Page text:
We don’t always think of geraniums when we think of herbs, but geraniums (more properly Pelargonium) have been an important part of the herbal world since they were introduced to Europe from Africa in the 15th century by a Portuguese navigator.
At one time, cooking with geranium sugar was a way to add zest to a diet unrelieved by foreign spices and other exotic touches and geranium scented sugars were popular in baking, but the citrus and rose flavoured leaves can also add a surprising burst of flavour to other dishes.
Grilled Salmon and Citrus-Scented Geranium Sauce
Citrus Ginger Sauce
1 1/2 cups orange juice
4 tbsp finely chopped lemon, lime, or ginger-scented geranium leaves
2 tbsp each: fresh lemon juice, honey and chopped candied ginger
2 tsp finely chopped rosemary leaves
4 tsp grated orange rind, optional
In a small saucepan, combine all sauce ingredients. Bring to a boil over medium-high heat and simmer for 5-10 minutes until thickened. (Makes one cup)
1 1/2 lb salmon steaks or fillets
1/2 cup Citrus Ginger Sauce (above)
Marinate salmon in one-half the sauce for 15 to 20 minutes in the refrigerator.
Grill marinated salmon on hot barbeque or under cook broiler for 7 minutes, or until flesh flakes easily with a fork and turns opaque.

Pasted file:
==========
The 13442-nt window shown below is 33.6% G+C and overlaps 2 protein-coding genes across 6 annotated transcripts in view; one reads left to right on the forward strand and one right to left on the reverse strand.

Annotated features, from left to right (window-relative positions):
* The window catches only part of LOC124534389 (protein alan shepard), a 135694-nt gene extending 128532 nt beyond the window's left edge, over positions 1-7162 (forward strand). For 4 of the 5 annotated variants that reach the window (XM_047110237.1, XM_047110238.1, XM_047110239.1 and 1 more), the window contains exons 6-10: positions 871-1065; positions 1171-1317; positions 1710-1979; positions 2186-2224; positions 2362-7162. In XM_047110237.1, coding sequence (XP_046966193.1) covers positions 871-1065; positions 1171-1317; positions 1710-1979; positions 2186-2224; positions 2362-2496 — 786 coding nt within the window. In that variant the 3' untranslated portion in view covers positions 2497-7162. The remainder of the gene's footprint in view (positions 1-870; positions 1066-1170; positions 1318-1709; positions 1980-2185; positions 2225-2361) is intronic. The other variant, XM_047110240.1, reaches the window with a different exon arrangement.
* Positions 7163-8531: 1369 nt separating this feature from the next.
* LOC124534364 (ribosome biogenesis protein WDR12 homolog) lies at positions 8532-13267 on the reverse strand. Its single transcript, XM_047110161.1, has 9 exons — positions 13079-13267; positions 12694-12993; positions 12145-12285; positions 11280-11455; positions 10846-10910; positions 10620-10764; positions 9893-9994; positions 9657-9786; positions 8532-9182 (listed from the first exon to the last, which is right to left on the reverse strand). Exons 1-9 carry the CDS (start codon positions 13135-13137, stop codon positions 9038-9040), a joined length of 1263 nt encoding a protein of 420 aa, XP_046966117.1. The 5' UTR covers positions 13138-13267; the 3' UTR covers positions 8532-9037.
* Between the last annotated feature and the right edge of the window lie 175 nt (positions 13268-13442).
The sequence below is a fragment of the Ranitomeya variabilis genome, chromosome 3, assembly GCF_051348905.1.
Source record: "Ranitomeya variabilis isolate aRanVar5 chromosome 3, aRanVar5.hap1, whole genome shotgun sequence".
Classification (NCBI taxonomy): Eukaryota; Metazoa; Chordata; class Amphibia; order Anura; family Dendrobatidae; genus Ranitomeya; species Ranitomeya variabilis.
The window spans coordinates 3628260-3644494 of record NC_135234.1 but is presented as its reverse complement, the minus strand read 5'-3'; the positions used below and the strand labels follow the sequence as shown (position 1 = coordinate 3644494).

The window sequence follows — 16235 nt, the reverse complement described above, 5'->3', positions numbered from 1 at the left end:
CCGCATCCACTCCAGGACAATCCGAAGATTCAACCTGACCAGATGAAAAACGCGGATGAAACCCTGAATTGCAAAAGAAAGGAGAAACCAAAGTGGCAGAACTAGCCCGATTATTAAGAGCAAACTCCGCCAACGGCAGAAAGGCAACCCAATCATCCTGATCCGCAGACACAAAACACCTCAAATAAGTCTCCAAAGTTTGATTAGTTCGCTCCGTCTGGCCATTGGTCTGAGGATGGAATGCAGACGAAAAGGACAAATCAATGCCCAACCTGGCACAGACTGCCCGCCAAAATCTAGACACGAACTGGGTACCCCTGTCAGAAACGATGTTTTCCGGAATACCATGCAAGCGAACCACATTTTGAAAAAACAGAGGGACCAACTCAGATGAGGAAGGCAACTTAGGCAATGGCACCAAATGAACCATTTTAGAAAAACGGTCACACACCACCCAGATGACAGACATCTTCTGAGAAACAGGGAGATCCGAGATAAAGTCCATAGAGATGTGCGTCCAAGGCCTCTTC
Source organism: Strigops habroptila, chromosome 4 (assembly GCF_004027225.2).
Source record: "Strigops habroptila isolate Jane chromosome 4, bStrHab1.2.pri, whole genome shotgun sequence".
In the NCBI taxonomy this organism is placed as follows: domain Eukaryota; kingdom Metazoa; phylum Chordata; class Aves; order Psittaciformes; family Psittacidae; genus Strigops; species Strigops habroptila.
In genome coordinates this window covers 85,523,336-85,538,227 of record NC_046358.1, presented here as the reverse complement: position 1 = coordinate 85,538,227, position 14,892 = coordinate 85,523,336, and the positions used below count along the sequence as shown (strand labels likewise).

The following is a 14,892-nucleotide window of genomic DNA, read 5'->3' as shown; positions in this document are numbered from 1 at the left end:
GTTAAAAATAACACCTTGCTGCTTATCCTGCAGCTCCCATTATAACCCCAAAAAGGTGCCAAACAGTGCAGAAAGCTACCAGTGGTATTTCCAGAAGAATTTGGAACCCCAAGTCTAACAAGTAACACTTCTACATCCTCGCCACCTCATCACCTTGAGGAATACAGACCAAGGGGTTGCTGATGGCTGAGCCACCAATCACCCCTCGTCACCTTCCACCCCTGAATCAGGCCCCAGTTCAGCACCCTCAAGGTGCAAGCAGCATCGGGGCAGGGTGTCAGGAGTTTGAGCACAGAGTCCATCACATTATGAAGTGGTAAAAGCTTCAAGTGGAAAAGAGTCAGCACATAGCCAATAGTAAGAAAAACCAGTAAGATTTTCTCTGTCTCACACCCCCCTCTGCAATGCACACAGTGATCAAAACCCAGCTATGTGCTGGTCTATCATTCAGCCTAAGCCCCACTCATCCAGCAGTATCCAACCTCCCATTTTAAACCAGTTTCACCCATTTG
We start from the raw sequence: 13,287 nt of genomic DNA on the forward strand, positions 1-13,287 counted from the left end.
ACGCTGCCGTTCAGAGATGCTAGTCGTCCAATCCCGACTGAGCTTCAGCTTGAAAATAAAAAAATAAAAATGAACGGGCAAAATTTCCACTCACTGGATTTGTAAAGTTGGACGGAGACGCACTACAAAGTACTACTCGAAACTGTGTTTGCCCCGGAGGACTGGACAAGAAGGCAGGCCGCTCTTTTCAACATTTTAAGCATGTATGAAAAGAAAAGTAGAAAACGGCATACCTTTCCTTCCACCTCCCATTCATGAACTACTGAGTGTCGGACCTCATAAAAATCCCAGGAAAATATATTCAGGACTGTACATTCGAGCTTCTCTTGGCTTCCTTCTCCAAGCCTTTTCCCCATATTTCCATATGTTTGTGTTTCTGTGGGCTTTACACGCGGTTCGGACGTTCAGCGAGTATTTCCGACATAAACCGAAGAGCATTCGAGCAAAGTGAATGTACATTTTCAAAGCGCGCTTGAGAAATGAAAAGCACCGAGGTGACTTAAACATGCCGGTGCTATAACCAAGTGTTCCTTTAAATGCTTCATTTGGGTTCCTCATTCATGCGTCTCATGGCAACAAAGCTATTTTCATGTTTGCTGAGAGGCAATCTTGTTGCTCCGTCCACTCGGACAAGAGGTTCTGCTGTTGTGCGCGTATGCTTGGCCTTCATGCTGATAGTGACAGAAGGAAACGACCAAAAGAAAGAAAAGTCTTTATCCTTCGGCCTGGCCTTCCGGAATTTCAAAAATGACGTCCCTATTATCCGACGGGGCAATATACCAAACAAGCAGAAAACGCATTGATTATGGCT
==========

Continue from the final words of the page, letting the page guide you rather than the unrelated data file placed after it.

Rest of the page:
Serve with remaining sauce. Serves 4
Rose-geranium Scented Rice
Coconut milk lends this dish a slightly sweet and creamy element and is a perfect match for the rose-scented leaves; use vegetable or chicken broth if coconut milk is not available.
1/2 cup water
1 can (14 oz) coconut milk
2 tbsp finely chopped* rose-scented Geranium leaves
1/4 tsp salt
1 cup jasmine or other long-grain rice
In a medium saucepan, bring water and coconut milk to the boil over medium-high heat. Stir in pelargonium leaves, salt and rice.
Cover, reduce heat and simmer 25 minutes or until liquid is absorbed.
Remove from heat, let stand 5 minutes. Fluff with a fork and serve immediately. Serves 4
* You can also enclose leaves in a cheesecloth sac or a tea strainer and discard the tough leaves after cooking.
Pelagonium citronellum, Pelagonium Frensham, Pelagonium Lime, or Pelagonium Prince of Orange are all natural choices for chicken recipes. They add a tangy touch with just the right amount of fresh flavour.
2 tbsp Canola oil
4 locally raised chicken breasts or
8 thighs (about 3 lb)
1 large red pepper, cored and sliced
2 fresh green onions, thinly sliced
1/3 cup fresh lemon juice
1 can (10 oz) chicken broth
1/4 cup chopped dried apricots
2 tbsp finely chopped lemon-scented pelargonium leaves
1 tsp grated lemon rind (optional)
Preheat oven to 350°F. In a 1.5 litre ovenproof baking dish. Heat oil over medium heat and brown chicken on both sides. Reduce heat to medium-low and sprinkle pepper slices and onion over chicken.
Cover and cook for 3 to 5 minutes without turning chicken.
Meanwhile, combine lemon juice, chicken broth, apricots, lemon scented leaves, and lemon rind, if using. Pour over chicken and vegetables.
Remove dish from heat, cover and bake in preheated oven for 35 minutes or until chicken is done. Serves 4.